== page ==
TUNIS, Tunisia — Tunisian authorities announced plans to boost aid to the needy in a bid to placate protesters whose demonstrations over price hikes degenerated into days of unrest across the North African nation, which is marking seven years on Sunday since its long-time autocratic ruler was driven into exile.
A coalition of political parties and associations called for peaceful protests on the anniversary to tell the country’s new leaders that they have failed to fix problems that encouraged the revolution and hopes of social and economic justice. A new finance law raising prices of essential goods sparked the unrest.
The Tunisian economy has struggled since President Zine el-Abidine Ben Ali fled into exile on Jan. 14, 2011, transforming the country into a budding democracy that inspired the Arab Spring — then defied it by being the only country to keep its transition peaceful. But six governments later, loans continue to weigh on the economy, extremist attacks have sapped the important tourism sector, and regions far from the capital, where the revolution was ignited, remain neglected.
Prime Minister Youssef Chahed decided to allocate 100 million dinars (about $40 million) to help 200,000 of the neediest families plus free health care for the jobless, Social Affairs Minister Mohamed Trabelsi announced after a Saturday night Cabinet meeting. An aid fund for poor families to acquire housing also was created.
The Popular Front, a coalition of leftist parties, called the measures “laughable” and in a statement Sunday called for protests “until suspension of the measures in the finance law that affect citizens’ buying power.”
Frustration was in full view last week when small demonstrations erupted around the country before ballooning and degenerating into theft, pillaging and car-burning in some places as momentum grew. A police crackdown stemmed the protests by week’s end.
One person died in unrest outside the capital, Tunis, and scores were injured, including 97 security officers in five days of unrest that began a week ago, Interior Ministry spokesman Khlifa Chibani said Friday. Dozens of police cars were damaged, two police stations burned and eight others ransacked. Arrests were put at nearly 780, including 16 religious extremists, for vandalism and looting.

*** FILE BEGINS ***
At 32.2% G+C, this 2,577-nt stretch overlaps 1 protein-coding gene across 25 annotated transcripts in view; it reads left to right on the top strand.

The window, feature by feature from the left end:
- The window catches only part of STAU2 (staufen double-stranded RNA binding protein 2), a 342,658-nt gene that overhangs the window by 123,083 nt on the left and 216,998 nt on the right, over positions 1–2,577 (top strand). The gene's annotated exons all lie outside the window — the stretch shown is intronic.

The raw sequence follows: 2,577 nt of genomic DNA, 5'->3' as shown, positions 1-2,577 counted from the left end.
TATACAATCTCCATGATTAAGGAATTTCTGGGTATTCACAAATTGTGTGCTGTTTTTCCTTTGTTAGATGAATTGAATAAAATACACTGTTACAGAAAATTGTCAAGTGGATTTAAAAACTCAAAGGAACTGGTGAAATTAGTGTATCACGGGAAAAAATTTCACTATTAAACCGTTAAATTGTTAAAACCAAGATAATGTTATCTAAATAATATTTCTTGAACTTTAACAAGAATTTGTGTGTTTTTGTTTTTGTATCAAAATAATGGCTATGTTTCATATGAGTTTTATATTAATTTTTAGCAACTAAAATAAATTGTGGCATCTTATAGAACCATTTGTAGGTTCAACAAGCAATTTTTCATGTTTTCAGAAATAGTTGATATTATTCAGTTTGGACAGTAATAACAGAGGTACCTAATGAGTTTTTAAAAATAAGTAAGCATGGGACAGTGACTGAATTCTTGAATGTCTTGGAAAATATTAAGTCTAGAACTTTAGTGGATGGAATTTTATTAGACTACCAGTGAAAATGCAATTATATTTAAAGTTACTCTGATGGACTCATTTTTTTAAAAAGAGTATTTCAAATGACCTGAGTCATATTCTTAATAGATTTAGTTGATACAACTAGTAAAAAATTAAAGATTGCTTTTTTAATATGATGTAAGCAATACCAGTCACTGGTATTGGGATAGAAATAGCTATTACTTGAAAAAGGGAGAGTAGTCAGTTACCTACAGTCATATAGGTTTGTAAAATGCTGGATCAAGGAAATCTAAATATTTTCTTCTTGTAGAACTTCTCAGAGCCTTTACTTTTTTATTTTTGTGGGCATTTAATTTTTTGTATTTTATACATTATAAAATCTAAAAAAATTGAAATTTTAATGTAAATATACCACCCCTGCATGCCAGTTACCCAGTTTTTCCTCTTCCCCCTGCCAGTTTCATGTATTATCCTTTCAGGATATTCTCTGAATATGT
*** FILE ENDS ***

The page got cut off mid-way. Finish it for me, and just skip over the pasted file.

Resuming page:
President Beji Caid Essebsi was visiting on Sunday a housing project outside Tunis that had been a site of unrest.
“Tunisians are capable of overcoming current difficulties,” he said Saturday night, calling on citizens “for a bit of patience and understanding.”
“I’ve been out of work for seven years and see nothing ahead, no flicker of hope for a better future,” said Ali Ben Mahmoud, a university graduate from Tunis who took part in the initial demonstration last week organized by the group Fest Nestanaou (What Are We Waiting For).
Fatma Ben Hassine, a nearly empty shopping basket in hand, echoed that complaint.
“The revolution brought nothing concrete to our daily lives, which only get worse and worse,” she said. “The politicians, whose only concern is their comfort, leave us in despair.”
The revolution was sparked by the death of a fruit and vegetable seller in the central town of Sidi Bouzid who set himself afire Dec. 10, 2010, in apparent anger and despair over mistreatment by police who upset his cart. That region and others outside the capital have a history of neglect by central authorities — and were the focus of promises for change by leaders of Tunisia’s new era.
The democratic transition gave Tunisia a new constitution, opened the way to free elections and reinforced equality among sexes — all while Tunisia battled deadly extremist attacks, including on tourists at the famed Bardo Museum and at a resort hotel outside the seaside town of Sousse.
A four-way group, known as the Quartet and charged with dialogue to avert change from derailing, was awarded the 2015 Nobel Peace Prize “for its decisive contribution to the building of a pluralistic democracy in Tunisia,” the Norwegian Nobel Committee stated.
But some essential motives behind the revolution were being ignored.
The jobless rate is above 15 percent, according to official figures, and above 25 percent in some regions, with vast areas of the interior still marginalized. With inflation officially above 6 percent, evaluated at plus 9 percent by some experts, the 2018 finance law raising prices and adding new taxes brought people into the streets.
The flashing lights of economic and social indicators were all red, “even bright red,” economist Azzeddine Saidane said.